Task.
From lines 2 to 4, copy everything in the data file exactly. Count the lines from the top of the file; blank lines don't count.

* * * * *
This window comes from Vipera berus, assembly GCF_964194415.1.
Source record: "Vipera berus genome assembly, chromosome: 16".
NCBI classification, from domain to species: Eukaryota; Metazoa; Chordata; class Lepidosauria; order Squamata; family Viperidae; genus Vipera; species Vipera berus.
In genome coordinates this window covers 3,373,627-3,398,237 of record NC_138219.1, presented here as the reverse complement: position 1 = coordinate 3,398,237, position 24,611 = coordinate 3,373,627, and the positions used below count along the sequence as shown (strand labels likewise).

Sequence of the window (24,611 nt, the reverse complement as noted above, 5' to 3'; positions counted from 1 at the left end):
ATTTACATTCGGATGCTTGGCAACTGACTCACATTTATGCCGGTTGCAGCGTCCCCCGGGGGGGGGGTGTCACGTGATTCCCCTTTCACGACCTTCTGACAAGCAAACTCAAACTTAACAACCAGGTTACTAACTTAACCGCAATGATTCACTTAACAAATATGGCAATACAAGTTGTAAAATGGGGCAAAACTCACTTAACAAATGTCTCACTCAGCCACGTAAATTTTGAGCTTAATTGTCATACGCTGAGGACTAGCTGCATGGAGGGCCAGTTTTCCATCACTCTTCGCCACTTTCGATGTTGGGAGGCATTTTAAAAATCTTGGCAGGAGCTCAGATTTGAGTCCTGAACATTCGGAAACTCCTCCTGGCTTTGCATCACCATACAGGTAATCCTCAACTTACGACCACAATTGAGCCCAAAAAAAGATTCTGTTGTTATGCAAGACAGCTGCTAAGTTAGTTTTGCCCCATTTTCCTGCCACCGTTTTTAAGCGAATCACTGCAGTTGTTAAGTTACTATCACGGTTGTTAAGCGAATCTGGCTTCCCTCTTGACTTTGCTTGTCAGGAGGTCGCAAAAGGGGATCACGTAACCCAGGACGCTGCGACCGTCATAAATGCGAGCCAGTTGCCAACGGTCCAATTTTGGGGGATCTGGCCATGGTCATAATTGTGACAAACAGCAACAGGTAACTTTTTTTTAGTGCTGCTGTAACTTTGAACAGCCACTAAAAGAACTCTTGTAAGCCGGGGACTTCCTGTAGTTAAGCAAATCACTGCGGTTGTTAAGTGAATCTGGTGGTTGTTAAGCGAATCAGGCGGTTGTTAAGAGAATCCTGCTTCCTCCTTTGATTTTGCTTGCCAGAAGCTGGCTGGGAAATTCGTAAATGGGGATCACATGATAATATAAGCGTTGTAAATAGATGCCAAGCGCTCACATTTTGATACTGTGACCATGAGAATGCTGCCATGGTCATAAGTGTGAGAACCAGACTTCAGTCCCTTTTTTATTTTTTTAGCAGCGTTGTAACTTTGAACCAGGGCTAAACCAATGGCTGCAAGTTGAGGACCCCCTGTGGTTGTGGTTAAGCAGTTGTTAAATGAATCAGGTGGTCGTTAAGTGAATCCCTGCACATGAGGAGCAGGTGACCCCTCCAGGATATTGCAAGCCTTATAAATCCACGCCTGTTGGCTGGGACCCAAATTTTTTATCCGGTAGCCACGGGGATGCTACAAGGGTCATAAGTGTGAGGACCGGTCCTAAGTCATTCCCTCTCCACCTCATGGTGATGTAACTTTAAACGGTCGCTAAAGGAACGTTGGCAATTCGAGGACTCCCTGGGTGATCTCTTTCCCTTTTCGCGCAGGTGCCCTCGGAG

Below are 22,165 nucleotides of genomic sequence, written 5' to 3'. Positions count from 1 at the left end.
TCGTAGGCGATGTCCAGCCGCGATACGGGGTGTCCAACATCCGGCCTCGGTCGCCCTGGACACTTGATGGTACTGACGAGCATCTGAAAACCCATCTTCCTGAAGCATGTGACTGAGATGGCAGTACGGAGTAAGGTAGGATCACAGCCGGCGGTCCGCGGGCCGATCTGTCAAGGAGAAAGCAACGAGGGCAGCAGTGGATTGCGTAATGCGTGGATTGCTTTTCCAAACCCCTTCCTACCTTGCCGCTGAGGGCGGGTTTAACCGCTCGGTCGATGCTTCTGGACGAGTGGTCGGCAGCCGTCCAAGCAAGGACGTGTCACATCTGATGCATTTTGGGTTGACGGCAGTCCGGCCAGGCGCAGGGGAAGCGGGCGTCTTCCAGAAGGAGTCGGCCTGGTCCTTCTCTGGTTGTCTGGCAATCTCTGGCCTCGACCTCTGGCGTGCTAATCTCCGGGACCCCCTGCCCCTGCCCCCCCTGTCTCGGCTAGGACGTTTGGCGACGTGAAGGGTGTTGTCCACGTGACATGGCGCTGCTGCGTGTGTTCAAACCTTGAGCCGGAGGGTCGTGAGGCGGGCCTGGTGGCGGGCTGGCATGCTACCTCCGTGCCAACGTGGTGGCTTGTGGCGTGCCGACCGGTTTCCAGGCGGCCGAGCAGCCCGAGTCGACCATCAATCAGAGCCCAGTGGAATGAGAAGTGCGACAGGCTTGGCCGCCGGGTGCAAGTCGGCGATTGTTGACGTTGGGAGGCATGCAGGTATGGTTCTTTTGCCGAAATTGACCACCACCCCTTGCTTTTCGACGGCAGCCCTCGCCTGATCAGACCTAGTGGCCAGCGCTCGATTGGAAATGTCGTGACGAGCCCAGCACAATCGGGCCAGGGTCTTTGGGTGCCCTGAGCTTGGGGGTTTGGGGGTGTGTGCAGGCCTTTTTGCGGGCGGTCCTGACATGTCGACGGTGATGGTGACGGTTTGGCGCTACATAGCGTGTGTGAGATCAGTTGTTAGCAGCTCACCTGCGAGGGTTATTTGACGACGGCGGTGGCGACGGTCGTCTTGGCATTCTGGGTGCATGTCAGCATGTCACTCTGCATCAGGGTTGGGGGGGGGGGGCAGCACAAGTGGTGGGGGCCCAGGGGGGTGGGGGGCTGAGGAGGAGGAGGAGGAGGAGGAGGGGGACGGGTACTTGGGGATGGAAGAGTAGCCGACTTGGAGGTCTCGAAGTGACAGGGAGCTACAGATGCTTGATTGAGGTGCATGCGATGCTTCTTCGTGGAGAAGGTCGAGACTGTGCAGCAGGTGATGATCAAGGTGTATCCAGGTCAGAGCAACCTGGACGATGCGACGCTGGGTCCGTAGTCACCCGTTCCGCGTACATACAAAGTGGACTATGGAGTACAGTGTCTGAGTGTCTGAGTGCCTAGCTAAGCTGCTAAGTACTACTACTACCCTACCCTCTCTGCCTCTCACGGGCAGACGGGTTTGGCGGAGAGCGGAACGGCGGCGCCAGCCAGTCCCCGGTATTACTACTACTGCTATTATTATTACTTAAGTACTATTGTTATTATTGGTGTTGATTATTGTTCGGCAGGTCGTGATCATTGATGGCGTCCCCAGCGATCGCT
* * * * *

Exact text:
Source record: "Vipera berus genome assembly, chromosome: 16".
NCBI classification, from domain to species: Eukaryota; Metazoa; Chordata; class Lepidosauria; order Squamata; family Viperidae; genus Vipera; species Vipera berus.
In genome coordinates this window covers 3,373,627-3,398,237 of record NC_138219.1, presented here as the reverse complement: position 1 = coordinate 3,398,237, position 24,611 = coordinate 3,373,627, and the positions used below count along the sequence as shown (strand labels likewise).